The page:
Leading European energy research institutes have joined together to found the European Energy Research Alliance (EERA), with the aim of speeding up the development of the new energy technologies that Europe needs if it is to address the triple challenge of climate change, energy security and competitiveness.
Chemistry researchers at The University of Warwick and the John Innes Centre, have found a novel signalling molecule that could be a key that will open up hundreds of new antibiotics unlocking them from the DNA of the Streptomyces family of bacteria.
Researchers in China and Switzerland are reporting the highest efficiency ever for a promising new genre of solar cells, which many scientists think offer the best hope for making the sun a mainstay source of energy in the future.
The University of Queensland?s (UQ) Australian Institute for Bioengineering and Nanotechnology (AIBN) received a $100,000 Grand Challenges Explorations Grant for Innovative Global Health Research by Professor Mark Kendall.
A novel technique under development at the National Institute of Standards and Technology (NIST) uses a relatively inexpensive optical microscope to quickly and cheaply analyze nanoscale dimensions with nanoscale measurement sensitivity.
A team of scientists at Arkansas Nanotechnology Center at the University of Arkansas at Little Rock has developed what promises to be a non-invasive method of eradicating cancer cells while reducing the life-threatening side effects of chemotherapy and radiation.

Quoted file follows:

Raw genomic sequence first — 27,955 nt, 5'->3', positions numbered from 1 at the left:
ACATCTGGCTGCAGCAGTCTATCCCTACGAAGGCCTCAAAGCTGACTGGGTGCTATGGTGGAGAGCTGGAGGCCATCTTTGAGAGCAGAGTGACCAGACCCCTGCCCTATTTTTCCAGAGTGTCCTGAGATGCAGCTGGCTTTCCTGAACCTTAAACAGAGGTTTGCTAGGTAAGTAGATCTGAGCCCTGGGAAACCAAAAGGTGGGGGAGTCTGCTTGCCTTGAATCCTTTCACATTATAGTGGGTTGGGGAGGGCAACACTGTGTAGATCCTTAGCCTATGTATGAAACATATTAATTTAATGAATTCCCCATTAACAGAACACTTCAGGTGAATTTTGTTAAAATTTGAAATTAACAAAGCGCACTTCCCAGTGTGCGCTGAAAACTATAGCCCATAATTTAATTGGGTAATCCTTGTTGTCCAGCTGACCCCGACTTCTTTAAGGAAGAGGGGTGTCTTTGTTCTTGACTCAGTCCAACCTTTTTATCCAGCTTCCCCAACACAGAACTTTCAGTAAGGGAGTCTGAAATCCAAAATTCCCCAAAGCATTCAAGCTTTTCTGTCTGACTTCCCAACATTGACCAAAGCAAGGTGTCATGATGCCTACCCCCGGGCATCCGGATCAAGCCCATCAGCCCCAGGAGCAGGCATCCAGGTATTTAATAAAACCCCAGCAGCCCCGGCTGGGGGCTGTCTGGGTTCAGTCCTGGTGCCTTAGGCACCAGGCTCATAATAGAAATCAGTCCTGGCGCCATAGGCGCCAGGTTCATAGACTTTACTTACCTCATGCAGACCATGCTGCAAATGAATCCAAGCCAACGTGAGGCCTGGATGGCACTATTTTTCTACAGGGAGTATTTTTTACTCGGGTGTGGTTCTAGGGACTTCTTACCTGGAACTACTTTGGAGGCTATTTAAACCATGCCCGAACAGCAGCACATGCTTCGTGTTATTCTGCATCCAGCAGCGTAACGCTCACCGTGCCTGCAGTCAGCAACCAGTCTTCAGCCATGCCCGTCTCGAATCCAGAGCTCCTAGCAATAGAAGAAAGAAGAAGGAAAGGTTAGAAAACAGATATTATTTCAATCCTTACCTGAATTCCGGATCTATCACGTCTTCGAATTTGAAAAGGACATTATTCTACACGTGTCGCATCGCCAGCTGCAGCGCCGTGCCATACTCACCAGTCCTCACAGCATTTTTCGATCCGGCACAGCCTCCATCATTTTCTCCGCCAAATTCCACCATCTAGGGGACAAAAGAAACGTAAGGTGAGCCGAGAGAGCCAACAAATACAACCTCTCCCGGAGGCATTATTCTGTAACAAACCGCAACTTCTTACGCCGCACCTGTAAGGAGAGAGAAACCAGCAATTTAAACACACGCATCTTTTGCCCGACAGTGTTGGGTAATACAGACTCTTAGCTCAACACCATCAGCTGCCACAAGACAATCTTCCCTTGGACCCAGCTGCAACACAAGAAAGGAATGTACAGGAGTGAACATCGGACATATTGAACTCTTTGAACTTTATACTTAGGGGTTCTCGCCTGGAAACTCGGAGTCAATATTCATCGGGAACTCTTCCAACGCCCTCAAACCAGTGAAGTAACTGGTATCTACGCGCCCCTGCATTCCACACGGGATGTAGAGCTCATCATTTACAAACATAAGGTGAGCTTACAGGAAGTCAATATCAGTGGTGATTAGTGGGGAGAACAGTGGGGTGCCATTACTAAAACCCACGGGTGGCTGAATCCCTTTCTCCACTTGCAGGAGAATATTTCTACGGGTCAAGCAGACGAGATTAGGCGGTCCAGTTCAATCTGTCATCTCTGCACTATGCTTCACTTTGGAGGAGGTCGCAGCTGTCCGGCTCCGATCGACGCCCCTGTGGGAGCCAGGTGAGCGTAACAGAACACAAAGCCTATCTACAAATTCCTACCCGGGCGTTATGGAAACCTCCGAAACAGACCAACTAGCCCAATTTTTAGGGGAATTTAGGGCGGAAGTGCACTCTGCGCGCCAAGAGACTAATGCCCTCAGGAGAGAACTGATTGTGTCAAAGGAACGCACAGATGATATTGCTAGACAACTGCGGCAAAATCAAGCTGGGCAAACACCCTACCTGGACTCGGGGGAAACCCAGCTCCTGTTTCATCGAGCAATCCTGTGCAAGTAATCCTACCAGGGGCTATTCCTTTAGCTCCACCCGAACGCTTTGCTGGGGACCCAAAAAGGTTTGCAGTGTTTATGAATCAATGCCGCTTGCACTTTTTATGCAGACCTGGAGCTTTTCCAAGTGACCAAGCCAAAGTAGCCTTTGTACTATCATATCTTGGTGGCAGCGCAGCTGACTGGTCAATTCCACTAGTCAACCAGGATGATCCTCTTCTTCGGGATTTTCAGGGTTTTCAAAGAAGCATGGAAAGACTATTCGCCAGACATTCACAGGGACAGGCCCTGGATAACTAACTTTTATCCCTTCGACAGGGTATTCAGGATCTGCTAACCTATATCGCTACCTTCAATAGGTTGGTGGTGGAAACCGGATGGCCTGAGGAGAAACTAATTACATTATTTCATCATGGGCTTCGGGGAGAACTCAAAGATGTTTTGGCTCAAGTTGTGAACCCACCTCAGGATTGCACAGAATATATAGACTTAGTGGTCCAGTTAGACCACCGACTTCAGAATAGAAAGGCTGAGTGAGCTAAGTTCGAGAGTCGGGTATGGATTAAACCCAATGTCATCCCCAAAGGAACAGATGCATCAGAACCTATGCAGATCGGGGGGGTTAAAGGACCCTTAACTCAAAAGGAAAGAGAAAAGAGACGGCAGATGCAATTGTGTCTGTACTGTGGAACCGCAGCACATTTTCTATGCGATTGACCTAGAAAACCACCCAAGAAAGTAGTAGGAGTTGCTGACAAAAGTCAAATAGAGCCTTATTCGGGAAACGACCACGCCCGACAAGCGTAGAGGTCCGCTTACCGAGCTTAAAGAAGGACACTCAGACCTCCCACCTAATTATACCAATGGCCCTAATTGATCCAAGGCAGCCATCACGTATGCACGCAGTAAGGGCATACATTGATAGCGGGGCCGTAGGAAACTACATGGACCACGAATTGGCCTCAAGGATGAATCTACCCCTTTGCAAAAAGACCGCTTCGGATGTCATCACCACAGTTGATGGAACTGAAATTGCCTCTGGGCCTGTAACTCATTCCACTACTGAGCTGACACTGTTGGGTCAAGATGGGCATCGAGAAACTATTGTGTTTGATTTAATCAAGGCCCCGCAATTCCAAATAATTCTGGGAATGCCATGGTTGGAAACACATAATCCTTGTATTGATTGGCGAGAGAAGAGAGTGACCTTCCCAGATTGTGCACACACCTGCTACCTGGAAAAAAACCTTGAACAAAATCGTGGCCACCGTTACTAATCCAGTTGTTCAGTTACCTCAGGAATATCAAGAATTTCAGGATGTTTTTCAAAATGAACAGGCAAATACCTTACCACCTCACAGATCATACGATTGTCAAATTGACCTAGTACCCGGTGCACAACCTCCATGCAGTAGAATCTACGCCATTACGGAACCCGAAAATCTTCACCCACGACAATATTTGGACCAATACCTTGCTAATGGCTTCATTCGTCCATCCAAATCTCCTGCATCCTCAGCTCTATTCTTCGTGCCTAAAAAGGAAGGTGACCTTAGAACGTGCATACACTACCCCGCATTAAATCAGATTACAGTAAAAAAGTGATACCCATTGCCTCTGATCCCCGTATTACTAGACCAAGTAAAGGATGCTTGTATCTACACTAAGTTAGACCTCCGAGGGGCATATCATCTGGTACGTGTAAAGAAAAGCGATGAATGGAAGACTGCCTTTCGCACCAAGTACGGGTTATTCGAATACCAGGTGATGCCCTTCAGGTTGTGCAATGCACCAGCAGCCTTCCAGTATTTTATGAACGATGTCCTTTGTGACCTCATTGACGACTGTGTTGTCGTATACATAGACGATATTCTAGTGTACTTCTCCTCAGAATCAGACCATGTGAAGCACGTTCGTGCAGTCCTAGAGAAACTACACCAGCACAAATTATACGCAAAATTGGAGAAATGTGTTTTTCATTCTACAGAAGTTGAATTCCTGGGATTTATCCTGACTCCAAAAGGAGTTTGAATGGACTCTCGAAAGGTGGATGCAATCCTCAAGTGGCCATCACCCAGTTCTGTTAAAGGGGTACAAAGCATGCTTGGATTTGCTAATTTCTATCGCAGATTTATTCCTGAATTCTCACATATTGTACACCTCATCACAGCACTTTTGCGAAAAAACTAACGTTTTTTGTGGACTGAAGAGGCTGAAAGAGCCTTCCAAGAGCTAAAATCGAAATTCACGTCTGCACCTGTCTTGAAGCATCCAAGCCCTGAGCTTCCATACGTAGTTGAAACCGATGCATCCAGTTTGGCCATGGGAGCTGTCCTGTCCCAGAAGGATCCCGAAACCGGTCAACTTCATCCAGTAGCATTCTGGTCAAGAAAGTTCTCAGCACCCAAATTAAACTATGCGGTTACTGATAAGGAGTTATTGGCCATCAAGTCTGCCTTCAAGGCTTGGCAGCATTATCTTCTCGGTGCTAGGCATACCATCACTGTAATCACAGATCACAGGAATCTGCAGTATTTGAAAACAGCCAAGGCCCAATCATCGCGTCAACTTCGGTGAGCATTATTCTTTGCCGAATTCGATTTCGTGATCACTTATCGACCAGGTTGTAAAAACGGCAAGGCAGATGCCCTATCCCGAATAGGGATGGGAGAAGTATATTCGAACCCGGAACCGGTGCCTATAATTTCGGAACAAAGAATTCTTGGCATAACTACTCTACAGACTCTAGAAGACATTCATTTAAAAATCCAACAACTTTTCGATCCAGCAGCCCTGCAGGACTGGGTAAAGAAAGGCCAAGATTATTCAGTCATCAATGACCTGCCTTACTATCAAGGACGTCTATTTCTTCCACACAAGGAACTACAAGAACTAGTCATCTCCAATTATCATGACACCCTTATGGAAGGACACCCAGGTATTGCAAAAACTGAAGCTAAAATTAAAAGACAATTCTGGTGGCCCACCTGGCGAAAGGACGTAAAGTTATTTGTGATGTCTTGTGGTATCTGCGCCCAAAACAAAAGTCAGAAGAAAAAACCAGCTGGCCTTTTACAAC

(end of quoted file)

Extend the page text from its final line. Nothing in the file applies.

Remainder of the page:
Researchers have developed a novel optical fiber that enables transmission of ultrashort light pulses with an unprecedented low degree of distortions. The researchers transmitted light pulses of 13 fs duration over one meter distance, with the pulses only stretching to about double of the initial duration.
A novel computational biology method developed by a research team led by Ali Abdi, PhD, associate professor in NJIT's department of electrical and computer engineering, has found a way to uncover the critical genes responsible for disease development.
The Institute for NanoBioTechnology (INBT) at Johns Hopkins University strives to be integrative and multidisciplinary. With 170 faculty and more than two dozen graduate students and undergraduates with backgrounds as diverse as physics and computational medicine, the institute has sought to broaden skills and foster collaborations among its student body and its faculty members.
Quantum dots have been studied in lasers, solar paneling, and biomedical therapeutics. Nina Markovic, affiliated faculty member of the Johns Hopkins Institute for NanoBioTechnology and assistant professor of physics in the Krieger School of Arts and Sciences, believes this emerging technology will prove important in cancer therapies, energy transmission, and drug delivery.
The U.S. Department of Energy's Technology Transfer Coordinator, Under Secretary for Science Dr. Raymond L. Orbach, announced today two new model agreements that will expand access to DOE's world-class research facilities by academia and industry.